I've seen a few carpet cleaning formulas that contain, straight Hydrogen Peroxide... and the truth is, if the water is truly hot-hot, the stuff will activate and do it's thing.


    So.. after boiling water on the stove (MamaPinky will love that).. I poured the two gallons of Water into a Bucket, and then poured in Two Tablespoons of STPP, 3/4 a cup of Hydrogen Peroxide, and 1-Cup of the Commercial Concentrate.


    Needless to say, I think I might be onto something. Mostly everything came clean with just one pass over, instead of multiple. And I feel like it pulled out a lot more dirt. The same solution was also a miracle for a few spots of upholstery, that regrettably had a little while to set in.


    I also went over the carpet afterwards, with Vinegar. And while there wasn't a ton of residue, I probably should have adjusted downwards on the Carpet Cleaner Concentrate.


    Anyway.. I thought I'd throw that out there, for anyone curious. I really don't like the thought of Sodium Carbonate in Carpet. And this might be a better solution. :)


  • Laundry Mich
    4 years ago

    Oh.. and for any machine you use, I'd really suggest adding the small amount of Fabric Softener to the Dirty Water Tank. It'll improve suction, and prevent foam from ruining the motor.

  • a1an
    4 years ago

    For carpet cleaning, I use the following in my mix


    ultrapac

    citrasolv

    dry slurry

    bac out/bio kleen


    And FWIW. The dilute ration is 32:1 so it's really kinda cheap to use....well, a decent extractor not. But chemicals, IMO, cheap !

  • Harlow
    4 years ago

    I removed all my carpeting for health reasons, but before I removed it, I cleaned them myself. I did a lot of reading before I cleaned my carpeting myself. And I would recommend that to anyone. Specially made for carpeting shampoo is your safest bet. I liked to pretreat stains, and then spray the whole carpeting with the shampoo water let it sit a few mins, and use the machine to spray water, and extract. Then rinse again with vinegar water. And Mitch is right about fabric softener in the extraction (dirty water) tank, it works nicely to defoam. Don't mistake the shampoo tank with the extracted water. Fabric softener is a cationic surfactant, and cationic surfactants can damage the protective finish on carpet fibers. Unless your carpeting is so old, and you don't really care about It, I guess. I also wouldn't use sodium carbonate in carpeting, just too difficult to rinse and remove it.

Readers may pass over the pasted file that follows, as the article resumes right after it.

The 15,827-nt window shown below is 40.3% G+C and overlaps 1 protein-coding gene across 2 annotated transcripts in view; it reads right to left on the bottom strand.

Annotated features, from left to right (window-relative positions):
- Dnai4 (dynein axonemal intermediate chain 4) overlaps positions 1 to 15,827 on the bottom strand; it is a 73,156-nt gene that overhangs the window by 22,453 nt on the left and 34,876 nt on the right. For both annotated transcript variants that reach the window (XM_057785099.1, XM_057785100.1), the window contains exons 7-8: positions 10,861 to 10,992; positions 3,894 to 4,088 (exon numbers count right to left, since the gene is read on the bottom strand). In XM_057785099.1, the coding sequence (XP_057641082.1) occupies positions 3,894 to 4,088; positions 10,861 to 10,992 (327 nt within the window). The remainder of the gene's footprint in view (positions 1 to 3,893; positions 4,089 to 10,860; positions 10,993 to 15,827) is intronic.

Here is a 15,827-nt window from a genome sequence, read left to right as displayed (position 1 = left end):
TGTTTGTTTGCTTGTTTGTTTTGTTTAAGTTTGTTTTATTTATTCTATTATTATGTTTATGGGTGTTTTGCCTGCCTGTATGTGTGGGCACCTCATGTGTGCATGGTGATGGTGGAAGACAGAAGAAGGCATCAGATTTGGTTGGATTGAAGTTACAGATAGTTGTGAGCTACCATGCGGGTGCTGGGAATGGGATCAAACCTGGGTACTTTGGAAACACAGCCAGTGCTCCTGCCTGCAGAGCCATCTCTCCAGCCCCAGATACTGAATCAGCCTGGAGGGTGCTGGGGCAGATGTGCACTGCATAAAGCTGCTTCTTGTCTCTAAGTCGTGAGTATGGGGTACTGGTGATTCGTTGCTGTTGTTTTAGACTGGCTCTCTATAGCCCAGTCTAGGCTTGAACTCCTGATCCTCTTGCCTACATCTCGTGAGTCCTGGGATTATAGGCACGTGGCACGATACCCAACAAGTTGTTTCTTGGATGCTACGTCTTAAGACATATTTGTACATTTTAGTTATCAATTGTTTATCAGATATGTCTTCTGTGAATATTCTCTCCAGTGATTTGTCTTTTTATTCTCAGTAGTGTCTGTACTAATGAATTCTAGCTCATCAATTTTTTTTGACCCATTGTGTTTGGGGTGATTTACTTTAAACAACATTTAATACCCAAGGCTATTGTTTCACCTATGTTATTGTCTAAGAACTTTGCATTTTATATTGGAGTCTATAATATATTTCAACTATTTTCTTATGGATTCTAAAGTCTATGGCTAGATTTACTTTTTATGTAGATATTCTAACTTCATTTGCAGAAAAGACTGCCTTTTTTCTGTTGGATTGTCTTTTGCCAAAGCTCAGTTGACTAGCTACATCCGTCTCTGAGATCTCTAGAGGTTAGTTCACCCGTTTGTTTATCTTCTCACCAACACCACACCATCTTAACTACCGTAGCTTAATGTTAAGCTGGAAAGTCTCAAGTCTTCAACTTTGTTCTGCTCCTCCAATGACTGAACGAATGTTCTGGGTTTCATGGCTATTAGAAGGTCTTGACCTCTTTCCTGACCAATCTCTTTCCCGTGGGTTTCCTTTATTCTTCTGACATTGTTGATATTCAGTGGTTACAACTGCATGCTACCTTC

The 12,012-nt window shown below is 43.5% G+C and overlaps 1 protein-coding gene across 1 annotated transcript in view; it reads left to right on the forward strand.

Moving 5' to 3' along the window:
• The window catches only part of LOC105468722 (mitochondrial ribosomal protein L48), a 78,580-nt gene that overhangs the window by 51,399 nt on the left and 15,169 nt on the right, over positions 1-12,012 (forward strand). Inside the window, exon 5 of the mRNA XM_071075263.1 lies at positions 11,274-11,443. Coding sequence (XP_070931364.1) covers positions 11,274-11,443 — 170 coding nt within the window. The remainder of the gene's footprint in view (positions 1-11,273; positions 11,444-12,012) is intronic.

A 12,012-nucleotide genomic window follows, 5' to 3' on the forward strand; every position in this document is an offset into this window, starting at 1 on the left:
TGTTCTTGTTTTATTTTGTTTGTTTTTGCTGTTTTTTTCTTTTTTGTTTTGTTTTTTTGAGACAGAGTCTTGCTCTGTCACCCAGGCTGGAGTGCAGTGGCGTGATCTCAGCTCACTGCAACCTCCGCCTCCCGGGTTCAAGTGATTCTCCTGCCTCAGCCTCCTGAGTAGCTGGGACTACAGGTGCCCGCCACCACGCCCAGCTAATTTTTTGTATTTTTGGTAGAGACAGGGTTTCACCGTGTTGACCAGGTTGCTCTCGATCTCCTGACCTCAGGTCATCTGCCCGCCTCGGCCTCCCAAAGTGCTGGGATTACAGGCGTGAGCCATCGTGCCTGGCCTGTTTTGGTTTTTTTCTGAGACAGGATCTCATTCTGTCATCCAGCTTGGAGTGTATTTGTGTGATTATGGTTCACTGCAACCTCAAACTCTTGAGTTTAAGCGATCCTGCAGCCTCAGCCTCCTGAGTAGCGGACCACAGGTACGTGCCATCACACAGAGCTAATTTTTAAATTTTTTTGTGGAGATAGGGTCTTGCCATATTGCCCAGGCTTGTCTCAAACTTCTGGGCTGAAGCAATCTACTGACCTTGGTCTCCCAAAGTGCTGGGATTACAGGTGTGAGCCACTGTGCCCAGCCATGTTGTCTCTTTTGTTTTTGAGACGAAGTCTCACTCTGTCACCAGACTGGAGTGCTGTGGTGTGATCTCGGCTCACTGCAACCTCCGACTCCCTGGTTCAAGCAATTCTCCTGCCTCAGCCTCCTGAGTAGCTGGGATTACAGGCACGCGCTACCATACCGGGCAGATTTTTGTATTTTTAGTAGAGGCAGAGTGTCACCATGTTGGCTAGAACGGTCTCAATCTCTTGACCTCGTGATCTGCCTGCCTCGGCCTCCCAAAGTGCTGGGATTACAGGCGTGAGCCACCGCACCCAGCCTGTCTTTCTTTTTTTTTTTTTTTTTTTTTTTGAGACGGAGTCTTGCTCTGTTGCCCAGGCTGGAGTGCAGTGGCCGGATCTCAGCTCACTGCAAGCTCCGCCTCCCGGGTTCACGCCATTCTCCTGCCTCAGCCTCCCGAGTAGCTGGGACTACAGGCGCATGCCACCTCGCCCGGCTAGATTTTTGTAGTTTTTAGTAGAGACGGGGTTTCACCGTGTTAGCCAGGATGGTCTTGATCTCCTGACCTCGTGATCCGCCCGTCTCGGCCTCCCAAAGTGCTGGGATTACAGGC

@Mitch, I think La's totally awesome is 2 butoxyethanol based. Also called butyl cellosolve. It is a glycol ester solvent. Also what Mean Green and Krud Kutter are made of. It is very effective at dissolving oil, grease, and a lot of stains. I believe carpet stain treatments like resolve and spot shot are 2 butoxyethanol based as well.

    IIRC, the Charlie's soap all purpose cleaner has butyl cellosolve in it as well. I haven't used and Charlie's soap products so I can't compare it to mean green or Krud kutter

    Idk if I should admit this or not....

    But diluted mean green makes a really nice laundry stain pretreater. The 2 butoxyethanol is heavy duty and a serious chemical, but I feel like I take precautions with rubber gloves, and minimize inhaling any spray. It was the only thing that dealt with my husband's neon work t shirts that had deodorant build up. After we married I took over his laundry. And his t shirts were other worldly in the underarm department. I couldn't toss them since they were specialty work shirts. Mean Green totally eliminated the build up.

  • Jody
    4 years ago

    I will never use resolve carpet cleaner again. It ruined my carpet in my old house; it actually turned the carpet a different color, like it was bleached somewhat.

  • sspeer9
    4 years ago

    I often pretreat with liquid Charlie's APC (indoor/outdoor now), oxy powder, and HOT water. Does a pretty darn good job.

    Rinsing is VERY important..Residue will just attract dirt. I always go over everything again with plain water.

    I tried using Tide years ago, and it took forever to get the suds out. I also had some type of industrial strength Arm and Hammer Pet oxy stain remover and to this day, I have a couple spots that still have residue from it

    Currently, I'm working through a couple bottles of BioKleen carpet cleaner..does on OK job for day to day stuff. By far the best stuff I've used is Bissell 2X Pro.